Kyō Ahagon Jikki, the sword and karate
In 1522, Nakasone Toyomiya Genga of Miyako donated a treasured sword to the king (1). As the king’s guardian sword, it was named Jiganemaru (2).
Kyō Ahagon Jikki, (birth and death dates unknown) was entrusted with King Shō Shin’s precious sword and travelled to Kyōto to have it examined. In Kyōto, he contracted a sword sharpener and after the task was completed, he successfully brought the treasured sword back to the king.
However, it turned out that the sword that he brought back was replaced for another one by the sword sharpener. So fine was the Jiganemaru that it raised the desire of the sharpener. Realizing that the sword he brought back to Ryūkyū wasn’t the original one, Kyō Ahagon returned to Kyōto. After three years of search for the sword, he finally found it and succeeded in bringing it home safely.
The king was delighted and gave Kyō Ahagon many rewards. The fame of Kyō Ahagon’s bravery increased more and more. The more the fame rises, the more people would envy him until they were finally able to attract the attention of the king. As he could not punish Kyō Ahagon on false charge, the king invited him to the court room for a chat, offering him some tea. After a while, a young man looking for an opportunity moved forward and stabbed Kyō Ahagon with a dagger.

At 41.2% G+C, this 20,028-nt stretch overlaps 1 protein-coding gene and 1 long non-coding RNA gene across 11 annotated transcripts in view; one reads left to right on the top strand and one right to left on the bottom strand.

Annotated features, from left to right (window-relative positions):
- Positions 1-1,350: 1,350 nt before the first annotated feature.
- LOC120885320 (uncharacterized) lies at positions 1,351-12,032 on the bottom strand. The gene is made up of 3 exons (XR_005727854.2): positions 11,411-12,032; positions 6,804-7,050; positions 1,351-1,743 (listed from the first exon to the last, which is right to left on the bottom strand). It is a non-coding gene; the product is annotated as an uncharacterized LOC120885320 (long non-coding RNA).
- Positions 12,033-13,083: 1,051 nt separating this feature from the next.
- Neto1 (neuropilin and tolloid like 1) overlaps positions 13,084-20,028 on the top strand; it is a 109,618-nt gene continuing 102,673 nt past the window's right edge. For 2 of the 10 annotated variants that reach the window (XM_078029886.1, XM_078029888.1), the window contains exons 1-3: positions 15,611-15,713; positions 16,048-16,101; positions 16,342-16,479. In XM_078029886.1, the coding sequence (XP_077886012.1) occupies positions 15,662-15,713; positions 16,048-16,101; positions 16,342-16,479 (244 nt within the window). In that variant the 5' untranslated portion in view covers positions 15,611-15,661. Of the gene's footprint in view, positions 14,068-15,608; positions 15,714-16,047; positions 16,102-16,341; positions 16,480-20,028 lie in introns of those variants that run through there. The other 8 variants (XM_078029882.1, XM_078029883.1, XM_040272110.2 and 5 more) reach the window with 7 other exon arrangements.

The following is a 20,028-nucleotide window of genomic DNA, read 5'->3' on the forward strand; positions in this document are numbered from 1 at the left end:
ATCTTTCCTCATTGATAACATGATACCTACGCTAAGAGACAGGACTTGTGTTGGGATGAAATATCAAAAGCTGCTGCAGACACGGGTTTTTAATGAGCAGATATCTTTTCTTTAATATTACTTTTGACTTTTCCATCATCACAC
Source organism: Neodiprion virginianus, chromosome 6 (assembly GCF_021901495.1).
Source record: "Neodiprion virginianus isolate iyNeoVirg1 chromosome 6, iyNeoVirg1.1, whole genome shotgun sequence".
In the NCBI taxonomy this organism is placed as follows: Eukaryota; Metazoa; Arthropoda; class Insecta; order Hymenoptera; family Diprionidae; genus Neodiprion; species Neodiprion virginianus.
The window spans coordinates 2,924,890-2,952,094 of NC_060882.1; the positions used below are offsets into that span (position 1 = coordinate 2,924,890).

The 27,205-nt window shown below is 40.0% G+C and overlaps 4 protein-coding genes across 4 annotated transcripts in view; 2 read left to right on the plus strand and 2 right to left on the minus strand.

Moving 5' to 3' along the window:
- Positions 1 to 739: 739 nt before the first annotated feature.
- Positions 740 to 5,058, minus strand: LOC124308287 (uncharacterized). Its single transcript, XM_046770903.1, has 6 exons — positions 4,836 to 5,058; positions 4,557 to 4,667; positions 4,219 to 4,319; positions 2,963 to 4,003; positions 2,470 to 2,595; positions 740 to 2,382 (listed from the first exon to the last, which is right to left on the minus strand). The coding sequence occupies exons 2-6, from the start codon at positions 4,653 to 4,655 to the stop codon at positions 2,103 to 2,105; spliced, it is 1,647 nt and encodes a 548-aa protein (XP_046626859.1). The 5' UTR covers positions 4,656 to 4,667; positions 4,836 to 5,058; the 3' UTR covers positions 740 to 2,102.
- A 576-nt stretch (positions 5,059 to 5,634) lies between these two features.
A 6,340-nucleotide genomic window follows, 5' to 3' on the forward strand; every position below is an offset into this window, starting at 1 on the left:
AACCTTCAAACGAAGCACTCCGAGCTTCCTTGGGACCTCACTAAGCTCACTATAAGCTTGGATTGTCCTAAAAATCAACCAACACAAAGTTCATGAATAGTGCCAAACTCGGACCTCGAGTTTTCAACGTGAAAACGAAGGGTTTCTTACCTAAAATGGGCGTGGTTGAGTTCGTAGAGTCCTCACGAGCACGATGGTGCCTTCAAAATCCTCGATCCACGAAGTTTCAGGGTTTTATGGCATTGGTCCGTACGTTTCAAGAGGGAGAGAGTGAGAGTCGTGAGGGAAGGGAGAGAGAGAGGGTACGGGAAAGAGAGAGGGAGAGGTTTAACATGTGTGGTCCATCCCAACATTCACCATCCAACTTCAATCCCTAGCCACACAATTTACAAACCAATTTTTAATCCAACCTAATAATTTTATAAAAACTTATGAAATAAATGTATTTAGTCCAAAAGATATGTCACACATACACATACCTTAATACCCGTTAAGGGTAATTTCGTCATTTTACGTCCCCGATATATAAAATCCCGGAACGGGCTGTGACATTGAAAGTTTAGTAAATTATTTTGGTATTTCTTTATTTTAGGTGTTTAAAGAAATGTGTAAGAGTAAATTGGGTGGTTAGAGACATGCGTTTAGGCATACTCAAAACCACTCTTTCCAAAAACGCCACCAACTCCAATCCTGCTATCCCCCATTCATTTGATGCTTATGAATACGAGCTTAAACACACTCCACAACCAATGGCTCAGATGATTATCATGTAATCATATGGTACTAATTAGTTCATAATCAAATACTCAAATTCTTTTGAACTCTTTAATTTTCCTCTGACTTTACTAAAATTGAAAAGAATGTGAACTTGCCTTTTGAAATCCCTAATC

This story is written in the book “Kyūyō”, retracing the history of the Ryūkyū. In the part depicting the episode, it is written as follow. “He broke the youth’s femora (3) using karate (4)”. While it is unclear if karate was studied as a martial art, at that time, Chinese were already established in the Ryūkyū. Furthermore, since 1372, tribute trade was actively being held, it can be imagined that Chinese martial arts influences on the local art of Tī were happening. All this make this record quite interesting.
Episodes about Kyō Ahagon can also be found in the books “Ryūkyū Yūraiki” (1713) and “Ryūkyū koku Kūki” (1731).
It is unknown if the historical figure Kyō Ahagon Jikki was a disciple of karate. Yet, his grave is still preserved in Shuri. It is located in Shuri Samukawa, behind the Mezura Dake – peak.
Source: Okinawa Karate no Teihon (Unpublished resource compiled by Tsuha Kiyoshi as ordered by the now terminated Okinawa Karatedō kobudō Support Center)
(1) Most likely it is King Shō Shin who was on the throne between 1477 till 1526.
(2) The Jiganemaru is preserved at the Naha City Historical Museum. A photo is available at this link.
(3) In the Japanese text, “Mata” could also be translated in “the crotch, the thigh, the groin”.
(4) In the Japanese text, karate is written “open hand”.